In anticipation of tough labor negotiations, our current base case for EBITDA margins in 2024 and beyond already incorporates wage increases that would impact margins on average for GM and Ford by roughly 20 basis points (bps)-40 bps annually. If the automakers concede to the UAW demands, including a 36% wage increase without restoring cost-of-living adjustments, we do not expect any material change to our base case, and hence is unlikely to impact ratings or outlook on both issuers. This is also because the companies have strong liquidity and can potentially rely on their captive finance operations for a cash injection if required, in addition to delayed subventions and other mitigating actions.
In our margin and cash flow assumptions, we also do not incorporate any material changes in benefits or cost of living adjustments. We do not incorporate any positive contribution from mitigating cost actions by automakers to combat potential adverse outcomes from the new contract over the next four years. To the extent there are material changes post contract finalization, we will reassess the impact on future earnings, cost flexibility, and ultimately on the rating outlook.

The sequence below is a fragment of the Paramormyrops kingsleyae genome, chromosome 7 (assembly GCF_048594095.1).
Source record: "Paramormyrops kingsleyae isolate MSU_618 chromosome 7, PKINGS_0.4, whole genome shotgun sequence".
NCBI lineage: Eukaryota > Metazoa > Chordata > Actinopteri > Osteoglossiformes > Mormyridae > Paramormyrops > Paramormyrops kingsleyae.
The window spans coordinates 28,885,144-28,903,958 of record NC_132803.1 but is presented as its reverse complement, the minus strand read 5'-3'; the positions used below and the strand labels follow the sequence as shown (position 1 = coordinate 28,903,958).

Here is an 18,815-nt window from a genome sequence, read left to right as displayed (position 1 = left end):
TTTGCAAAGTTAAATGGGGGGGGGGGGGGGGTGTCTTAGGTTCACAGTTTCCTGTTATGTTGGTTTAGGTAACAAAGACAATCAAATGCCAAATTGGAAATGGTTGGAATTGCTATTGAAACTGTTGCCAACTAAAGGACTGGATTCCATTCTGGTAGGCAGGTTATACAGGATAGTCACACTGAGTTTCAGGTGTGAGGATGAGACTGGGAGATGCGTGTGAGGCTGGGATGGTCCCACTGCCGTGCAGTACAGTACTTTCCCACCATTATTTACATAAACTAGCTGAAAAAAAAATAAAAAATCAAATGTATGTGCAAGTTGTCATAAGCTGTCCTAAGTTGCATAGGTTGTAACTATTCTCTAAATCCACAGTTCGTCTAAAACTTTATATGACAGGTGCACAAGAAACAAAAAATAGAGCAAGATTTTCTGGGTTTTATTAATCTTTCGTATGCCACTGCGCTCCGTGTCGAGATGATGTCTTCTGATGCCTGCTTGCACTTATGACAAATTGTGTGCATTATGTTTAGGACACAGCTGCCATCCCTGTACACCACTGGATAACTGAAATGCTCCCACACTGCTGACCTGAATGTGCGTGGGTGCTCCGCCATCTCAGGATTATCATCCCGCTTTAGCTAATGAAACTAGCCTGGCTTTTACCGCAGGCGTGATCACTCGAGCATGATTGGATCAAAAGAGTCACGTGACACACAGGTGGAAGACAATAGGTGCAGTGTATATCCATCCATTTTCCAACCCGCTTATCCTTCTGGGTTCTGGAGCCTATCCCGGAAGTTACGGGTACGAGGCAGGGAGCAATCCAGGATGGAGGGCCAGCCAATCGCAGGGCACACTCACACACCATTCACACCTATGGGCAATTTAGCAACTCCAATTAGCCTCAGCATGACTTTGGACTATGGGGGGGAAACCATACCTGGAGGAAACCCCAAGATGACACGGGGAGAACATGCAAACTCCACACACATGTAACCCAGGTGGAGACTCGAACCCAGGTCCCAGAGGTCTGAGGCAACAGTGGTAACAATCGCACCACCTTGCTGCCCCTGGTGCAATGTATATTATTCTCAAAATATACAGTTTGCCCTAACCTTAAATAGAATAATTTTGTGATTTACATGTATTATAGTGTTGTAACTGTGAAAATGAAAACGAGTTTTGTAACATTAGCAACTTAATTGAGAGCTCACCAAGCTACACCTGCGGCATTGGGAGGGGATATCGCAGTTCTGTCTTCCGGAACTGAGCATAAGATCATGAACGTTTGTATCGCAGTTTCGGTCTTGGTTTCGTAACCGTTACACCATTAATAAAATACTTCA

Below is the summary of our base-case ratings implications for each automaker:
Ford Motor Co.: We have not made any meaningful changes to our base case, which incorporates worsening macroeconomic conditions through 2024, ongoing cash restructuring charges, and costs associated with the UAW negotiations. The positive outlook reflects at least one-in-three chance we will upgrade Ford later in 2023 if it demonstrates sufficient pricing power and cost control to sustain EBITDA margins approaching 8% in 2023, and well above 8% thereafter, while maintaining FOCF to sales of sustainably above 2%. With higher labor costs looming, it will heighten our focus on Ford's cost management to sustain margin and cash flows in line with our upside triggers. Specifically, key credit factors for a potential upgrade will depend on more clarity and confidence around the sustainability of the company's cost improvements, which will be critical in a slow growth environment in 2024 and beyond, when mix and pricing headwinds will intensify. The eventual cushion relative to our margin and cash flow triggers, stemming from lower contribution costs (warranty, supplier stability, and parts cost) and lower structural costs (complexity reduction, parts elimination, plant level efficiencies) will be a key determinant of the rating trajectory.